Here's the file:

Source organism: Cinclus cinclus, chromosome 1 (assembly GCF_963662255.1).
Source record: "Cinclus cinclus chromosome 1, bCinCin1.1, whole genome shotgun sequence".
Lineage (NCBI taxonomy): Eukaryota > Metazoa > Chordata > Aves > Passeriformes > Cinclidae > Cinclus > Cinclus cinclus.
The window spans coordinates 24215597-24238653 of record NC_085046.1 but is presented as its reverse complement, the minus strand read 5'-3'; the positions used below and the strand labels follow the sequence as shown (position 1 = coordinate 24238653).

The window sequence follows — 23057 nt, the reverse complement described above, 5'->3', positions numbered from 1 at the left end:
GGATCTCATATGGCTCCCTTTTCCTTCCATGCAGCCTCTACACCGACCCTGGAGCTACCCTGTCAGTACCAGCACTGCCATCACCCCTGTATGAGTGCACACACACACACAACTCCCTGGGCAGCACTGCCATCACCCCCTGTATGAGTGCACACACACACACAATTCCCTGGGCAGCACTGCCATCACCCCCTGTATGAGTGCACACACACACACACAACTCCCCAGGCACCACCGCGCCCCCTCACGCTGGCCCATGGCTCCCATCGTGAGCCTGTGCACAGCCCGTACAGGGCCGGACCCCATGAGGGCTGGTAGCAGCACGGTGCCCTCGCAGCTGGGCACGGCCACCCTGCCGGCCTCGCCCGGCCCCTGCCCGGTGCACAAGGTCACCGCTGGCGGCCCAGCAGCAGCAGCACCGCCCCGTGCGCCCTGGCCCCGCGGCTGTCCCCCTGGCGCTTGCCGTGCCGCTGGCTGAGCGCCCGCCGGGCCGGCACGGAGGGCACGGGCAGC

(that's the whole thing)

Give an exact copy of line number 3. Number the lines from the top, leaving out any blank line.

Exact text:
Lineage (NCBI taxonomy): Eukaryota > Metazoa > Chordata > Aves > Passeriformes > Cinclidae > Cinclus > Cinclus cinclus.